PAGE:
The following words and terms, when used in this chapter, have the
following meanings, unless the context clearly indicates otherwise:
ADTï¿½Average Daily Trafficï¿½The total volume of traffic during a number of whole daysï¿½more than 1 day and less than 1 yearï¿½divided by the number of days in that period.
Acceleration laneï¿½A speed-change lane for the purpose of:
(i) Enabling a vehicle entering a roadway to increase its speed to a rate at which it can safely merge with through traffic.
(ii) Providing the necessary merging distance.
(iii) Giving the main roadway traffic
the necessary time and distance to make appropriate adjustments.
Alternate routeï¿½A highway or series of highways that may be used by drivers to travel from a given point to a given point instead of using a highway that has been temporarily closed or partially closed.
Angle parkingï¿½Parking other than parallel parking, that is, parking so that the longitudinal axis of the vehicle is not parallel with the edge of the roadway.
Assemblageï¿½A gathering of people without vehicles which interferes with the movement of pedestrian or vehicular traffic on a highway.
Average dayï¿½A typical day, Tuesday through Thursday, with traffic volumes normally and repeatedly found at the location.
Average gradeï¿½The total change in elevation divided by the total distance along the roadway.
Capacityï¿½The maximum hourly rate at which persons or vehicles can reasonably be expected to traverse a point or uniform section of a lane or roadway during a given time period under prevailing roadway and traffic conditions.
Channelized turn lanesï¿½The separation of turning traffic movements into definite paths of travel by means of traffic islands or pavement markings.
Compatibility with other trafficï¿½The ability of a particular kind or class of vehicle or load to travel safely in a traffic stream with the other types of traffic.
Conventional highwayï¿½A highway other than an expressway or freeway.
Departmentï¿½The Department of Transportation of the Commonwealth.
District engineerï¿½The engineer who is in charge of any one of the 11 Department Engineering District Offices.
Divided highwayï¿½A highway divided into two or more roadways and so constructed as to impede vehicular traffic between the roadways by providing an intervening space, physical barrier or clearly indicated dividing section. Pavement markings or singing divisors shall not be construed as creating a divided highway. For purposes of clarification, ï¿½ï¿½separate roadway,ï¿½ï¿½ as used in 75 Pa.C.S. § 3345(g) (relating to meeting or overtaking school bus), shall be afforded this definition.
Elementï¿½Any one of the 22 specific engineering parameters from which calculations, measurements or counts are based, and used, in part, to determine the outcome of a study and to recommend a particular course of action.
Emergency traffic signalï¿½A traffic signal designed to obtain the right-of-way for an emergency vehicle during an emergency.
Emergency vehicleï¿½A fire department vehicle, police vehicle, sheriff vehicle, ambulance, blood delivery vehicle, armed forces emergency vehicle, one vehicle operated by a coroner or chief county medical examiner and one vehicle operated by a chief deputy coroner or deputy chief county medical examiner used for answering emergency calls, or other vehicle designated by the State Police under 75 Pa.C.S. § 6106 (relating to designation of emergency vehicles by Pennsylvania State Police), or a privately owned vehicle used in answering an emergency call when used by one or more of the following:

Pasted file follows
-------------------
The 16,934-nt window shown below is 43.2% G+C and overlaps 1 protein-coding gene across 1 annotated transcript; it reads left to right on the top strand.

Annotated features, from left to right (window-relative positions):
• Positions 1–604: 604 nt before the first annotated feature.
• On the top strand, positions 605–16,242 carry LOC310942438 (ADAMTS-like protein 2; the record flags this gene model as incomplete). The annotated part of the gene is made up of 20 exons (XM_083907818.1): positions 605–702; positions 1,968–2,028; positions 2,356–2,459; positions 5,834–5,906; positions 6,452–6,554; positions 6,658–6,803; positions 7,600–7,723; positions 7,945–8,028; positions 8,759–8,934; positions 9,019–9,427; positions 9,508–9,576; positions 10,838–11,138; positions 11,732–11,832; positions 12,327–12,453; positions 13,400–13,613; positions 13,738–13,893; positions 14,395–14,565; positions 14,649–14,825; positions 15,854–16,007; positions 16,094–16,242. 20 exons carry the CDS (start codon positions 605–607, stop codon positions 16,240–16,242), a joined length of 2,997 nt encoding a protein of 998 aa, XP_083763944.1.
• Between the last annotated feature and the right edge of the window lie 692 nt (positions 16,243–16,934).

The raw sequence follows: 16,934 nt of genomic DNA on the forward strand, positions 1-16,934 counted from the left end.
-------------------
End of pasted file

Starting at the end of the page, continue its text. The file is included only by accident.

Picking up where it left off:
(i) A police chief and assistant chief.
(ii) A fire chief, assistant chief and, when a fire company has three or more fire vehicles, a second or third assistant chief.
(iii) A fire police captain and fire police lieutenant.
(iv) An ambulance corps commander and assistant commander.
(v) A river rescue commander and assistant commander.
(vi) A county emergency management coordinator.
(vii) A fire marshall.
Engineering and traffic studyï¿½An orderly examination or analysis of physical features and traffic conditions conforming to generally accepted engineering standards and practices for the purpose of ascertaining the need or lack of need for a particular action by the Department or local authorities.
Entrance rampï¿½An interconnecting roadway of a traffic interchange, or any connection between highways at different levels, or between parallel highways, on which vehicles may enter a designated roadway.
Expresswayï¿½A divided arterial highway for through traffic with partial control of access and generally with grade separations at major intersections.
Flashing beaconï¿½A traffic signal at an intersection consisting of one or more sections of a standard traffic signal head having either flashing-circular-yellow or flashing-circular-red indications in each face or other permissible combinations in each face.
Freewayï¿½A highway to which the only means of ingress and egress is by interchange ramps.
Gradeï¿½The up or down slope in the longitudinal direction of the highway, expressed in percent, which is the number of units of change in elevation per 100 units of horizontal distance (an upward slope is a positive grade; a downward slope is a negative grade).